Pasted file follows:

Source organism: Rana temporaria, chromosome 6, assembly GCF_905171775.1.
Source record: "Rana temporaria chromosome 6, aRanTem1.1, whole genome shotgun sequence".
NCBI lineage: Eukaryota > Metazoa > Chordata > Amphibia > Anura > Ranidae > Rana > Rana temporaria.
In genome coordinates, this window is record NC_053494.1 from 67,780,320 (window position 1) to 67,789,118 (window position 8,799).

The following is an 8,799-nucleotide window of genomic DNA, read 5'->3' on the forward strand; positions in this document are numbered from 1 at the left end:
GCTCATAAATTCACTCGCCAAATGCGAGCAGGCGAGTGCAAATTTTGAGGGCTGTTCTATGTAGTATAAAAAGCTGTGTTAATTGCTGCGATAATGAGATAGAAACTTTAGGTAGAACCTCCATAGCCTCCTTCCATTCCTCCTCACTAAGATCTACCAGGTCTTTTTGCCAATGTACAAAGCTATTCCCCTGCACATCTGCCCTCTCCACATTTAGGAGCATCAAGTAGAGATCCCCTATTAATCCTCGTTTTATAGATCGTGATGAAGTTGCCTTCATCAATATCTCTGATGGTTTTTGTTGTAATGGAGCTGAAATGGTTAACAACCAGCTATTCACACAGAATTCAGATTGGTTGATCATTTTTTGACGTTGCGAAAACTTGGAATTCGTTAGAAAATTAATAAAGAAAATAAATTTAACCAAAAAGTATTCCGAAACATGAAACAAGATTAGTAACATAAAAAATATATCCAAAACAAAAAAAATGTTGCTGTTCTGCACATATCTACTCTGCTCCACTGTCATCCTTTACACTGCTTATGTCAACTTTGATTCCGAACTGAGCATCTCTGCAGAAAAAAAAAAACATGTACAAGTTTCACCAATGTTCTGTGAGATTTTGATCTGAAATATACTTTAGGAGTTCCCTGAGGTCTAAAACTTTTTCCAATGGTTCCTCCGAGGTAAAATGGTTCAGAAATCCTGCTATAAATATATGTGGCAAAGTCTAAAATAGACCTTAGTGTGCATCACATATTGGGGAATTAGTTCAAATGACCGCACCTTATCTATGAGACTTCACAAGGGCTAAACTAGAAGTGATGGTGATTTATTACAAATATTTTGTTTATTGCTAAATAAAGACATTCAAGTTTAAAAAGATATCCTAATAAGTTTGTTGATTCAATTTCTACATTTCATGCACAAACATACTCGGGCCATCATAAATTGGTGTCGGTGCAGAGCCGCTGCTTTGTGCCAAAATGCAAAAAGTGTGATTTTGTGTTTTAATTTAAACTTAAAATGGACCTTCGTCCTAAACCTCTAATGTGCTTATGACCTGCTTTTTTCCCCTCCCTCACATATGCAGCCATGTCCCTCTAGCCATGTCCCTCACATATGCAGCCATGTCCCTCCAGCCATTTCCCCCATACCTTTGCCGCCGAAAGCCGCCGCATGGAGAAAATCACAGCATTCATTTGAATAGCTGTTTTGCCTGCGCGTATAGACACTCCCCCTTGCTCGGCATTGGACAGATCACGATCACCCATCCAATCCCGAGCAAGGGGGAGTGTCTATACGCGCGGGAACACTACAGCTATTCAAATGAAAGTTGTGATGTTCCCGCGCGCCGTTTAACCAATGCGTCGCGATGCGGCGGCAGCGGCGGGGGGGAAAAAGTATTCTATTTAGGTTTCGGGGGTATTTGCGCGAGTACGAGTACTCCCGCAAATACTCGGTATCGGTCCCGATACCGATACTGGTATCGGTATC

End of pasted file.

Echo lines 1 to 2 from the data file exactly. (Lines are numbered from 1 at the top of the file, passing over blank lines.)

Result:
Source organism: Rana temporaria, chromosome 6, assembly GCF_905171775.1.
Source record: "Rana temporaria chromosome 6, aRanTem1.1, whole genome shotgun sequence".